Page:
You’re not alone, of course. Lots of parents have had to deal with a 3, 4 or even 5 year old who just never weaned from the habit on their own, like we all sort of dream and hope and assume will happen, much like the mythical self-potty-training toddler or the kid who just enjoys putting his toys away without being asked. You are also correct, of course, in that it is time for him to say goodbye to the pacifier.
Despite never having to tackle this particular problem myself (though I did have one blankie/thumbsucker type and utilized some of the tactics I’ll cover below), I have done a not-small amount of research and reading on the topic and can offer you a few of the most “popular” pacifier-weaning options:
This article from Parents.com details two different plans, a “3 Day Plan” and a more gradual, baby-step approach.
The three day plan basically accelerates your current warnings that the paci is indeed going away and gives your child a set countdown. This allows him to be emotionally and psychologically prepared for the separation, without drawing it out the way you’re (unintentionally) doing now, as a vague threat of “someday your pacifier is going away forever but you have no idea when, so CLING TO IT WITH ALL YOUR MIGHT, CHILD!” If you decide to do this one, I would recommend: 1) dropping all pacifier weaning talk until you are actually ready to begin the weaning process, and 2) timing it so the “goodbye” day lands on something awesome and positive, like his birthday or birthday party day or special family outing that will keep him from feeling sad about it.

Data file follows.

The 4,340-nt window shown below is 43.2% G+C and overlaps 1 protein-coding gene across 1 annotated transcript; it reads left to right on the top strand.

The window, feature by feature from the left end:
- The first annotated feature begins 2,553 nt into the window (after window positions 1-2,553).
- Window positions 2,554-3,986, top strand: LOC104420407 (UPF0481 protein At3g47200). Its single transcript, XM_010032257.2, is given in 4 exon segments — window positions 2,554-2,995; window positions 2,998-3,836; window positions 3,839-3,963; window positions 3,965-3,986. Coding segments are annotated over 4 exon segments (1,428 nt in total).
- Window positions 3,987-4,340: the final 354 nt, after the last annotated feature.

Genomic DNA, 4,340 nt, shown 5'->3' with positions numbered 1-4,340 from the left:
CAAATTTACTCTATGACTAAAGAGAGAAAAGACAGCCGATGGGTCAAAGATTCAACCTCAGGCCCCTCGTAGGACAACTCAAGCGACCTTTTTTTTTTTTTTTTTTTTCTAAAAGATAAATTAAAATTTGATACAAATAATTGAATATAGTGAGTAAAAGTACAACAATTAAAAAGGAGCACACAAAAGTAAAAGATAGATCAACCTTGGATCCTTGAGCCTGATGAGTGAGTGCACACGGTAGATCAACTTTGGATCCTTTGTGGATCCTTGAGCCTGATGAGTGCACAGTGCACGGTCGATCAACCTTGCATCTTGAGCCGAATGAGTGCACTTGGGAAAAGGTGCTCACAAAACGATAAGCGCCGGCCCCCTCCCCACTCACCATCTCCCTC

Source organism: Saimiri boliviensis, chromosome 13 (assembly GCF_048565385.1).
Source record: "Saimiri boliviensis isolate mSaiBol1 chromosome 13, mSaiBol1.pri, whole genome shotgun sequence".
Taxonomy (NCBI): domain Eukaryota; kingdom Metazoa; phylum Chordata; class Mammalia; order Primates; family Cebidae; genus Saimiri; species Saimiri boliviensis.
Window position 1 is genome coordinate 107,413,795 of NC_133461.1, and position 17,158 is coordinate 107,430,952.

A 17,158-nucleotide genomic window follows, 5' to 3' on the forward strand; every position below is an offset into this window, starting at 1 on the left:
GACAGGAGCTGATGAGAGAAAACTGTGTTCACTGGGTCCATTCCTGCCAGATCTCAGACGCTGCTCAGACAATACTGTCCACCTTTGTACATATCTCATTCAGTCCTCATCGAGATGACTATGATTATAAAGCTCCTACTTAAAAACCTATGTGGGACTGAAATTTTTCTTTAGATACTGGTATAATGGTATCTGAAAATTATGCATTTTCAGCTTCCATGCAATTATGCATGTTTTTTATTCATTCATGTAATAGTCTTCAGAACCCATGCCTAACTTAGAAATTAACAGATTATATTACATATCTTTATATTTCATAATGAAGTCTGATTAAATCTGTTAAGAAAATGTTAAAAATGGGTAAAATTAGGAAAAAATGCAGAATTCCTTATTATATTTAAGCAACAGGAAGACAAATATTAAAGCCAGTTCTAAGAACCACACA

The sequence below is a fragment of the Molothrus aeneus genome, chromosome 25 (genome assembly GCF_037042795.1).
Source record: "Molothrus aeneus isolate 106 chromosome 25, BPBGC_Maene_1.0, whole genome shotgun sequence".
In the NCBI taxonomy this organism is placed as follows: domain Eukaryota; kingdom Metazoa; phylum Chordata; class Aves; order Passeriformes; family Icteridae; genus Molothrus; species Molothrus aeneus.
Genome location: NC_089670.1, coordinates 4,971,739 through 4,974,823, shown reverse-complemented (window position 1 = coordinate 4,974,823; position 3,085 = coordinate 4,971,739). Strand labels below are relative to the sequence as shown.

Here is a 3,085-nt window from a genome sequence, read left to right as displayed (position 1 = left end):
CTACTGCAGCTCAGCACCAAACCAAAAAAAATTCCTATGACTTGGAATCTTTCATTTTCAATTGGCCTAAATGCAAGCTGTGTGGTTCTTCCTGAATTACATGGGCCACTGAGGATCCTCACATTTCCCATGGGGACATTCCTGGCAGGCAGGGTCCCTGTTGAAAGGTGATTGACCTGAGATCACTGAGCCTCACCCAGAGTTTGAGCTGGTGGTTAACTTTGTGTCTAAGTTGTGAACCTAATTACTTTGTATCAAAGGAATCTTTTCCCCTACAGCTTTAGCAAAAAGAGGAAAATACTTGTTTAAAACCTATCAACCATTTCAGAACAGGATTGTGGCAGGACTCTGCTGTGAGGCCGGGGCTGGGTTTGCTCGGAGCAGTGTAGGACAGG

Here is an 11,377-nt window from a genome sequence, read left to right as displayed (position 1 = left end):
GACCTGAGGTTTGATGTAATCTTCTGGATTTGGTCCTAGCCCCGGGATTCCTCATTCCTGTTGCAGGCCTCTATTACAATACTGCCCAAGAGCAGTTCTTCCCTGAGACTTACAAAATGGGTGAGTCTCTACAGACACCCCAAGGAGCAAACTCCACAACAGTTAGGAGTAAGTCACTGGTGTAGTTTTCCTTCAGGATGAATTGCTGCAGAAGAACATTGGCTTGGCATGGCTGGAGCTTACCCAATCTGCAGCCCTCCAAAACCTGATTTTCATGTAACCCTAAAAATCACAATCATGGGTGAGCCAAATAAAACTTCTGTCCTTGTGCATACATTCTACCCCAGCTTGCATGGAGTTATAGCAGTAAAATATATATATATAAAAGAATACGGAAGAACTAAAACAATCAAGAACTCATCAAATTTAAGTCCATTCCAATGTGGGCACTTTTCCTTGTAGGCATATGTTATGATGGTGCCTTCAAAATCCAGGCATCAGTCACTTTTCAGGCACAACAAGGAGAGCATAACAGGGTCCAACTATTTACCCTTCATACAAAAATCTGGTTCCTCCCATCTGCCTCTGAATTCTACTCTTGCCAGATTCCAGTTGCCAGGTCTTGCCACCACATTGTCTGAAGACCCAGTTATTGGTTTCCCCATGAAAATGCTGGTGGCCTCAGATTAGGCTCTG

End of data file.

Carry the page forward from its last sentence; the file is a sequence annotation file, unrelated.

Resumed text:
The gradual approach is similar to steps we took to minimize our son’s thumb sucking and blankie attachment. The pacifier DOES NOT leave his bed. It DOES NOT leave his room. No pacifier while watching TV or post-preschool calm-down period, no pacifier in the car, etc. etc.
This still doesn’t solve the issue of when to make the final, brutal leap to no pacifier, though there are plenty of creative ideas for that: The Binkie Fairy comes like the Tooth Fairy and trades toys for pacifiers. Santa or the dentist need big kids to give their old pacifiers to new babies, and if he donates his he’ll get a special treat or toy. Or take the pacifier to Build-A-Bear and have it sewn into the stuffing of a cuddly toy he can sleep with at night.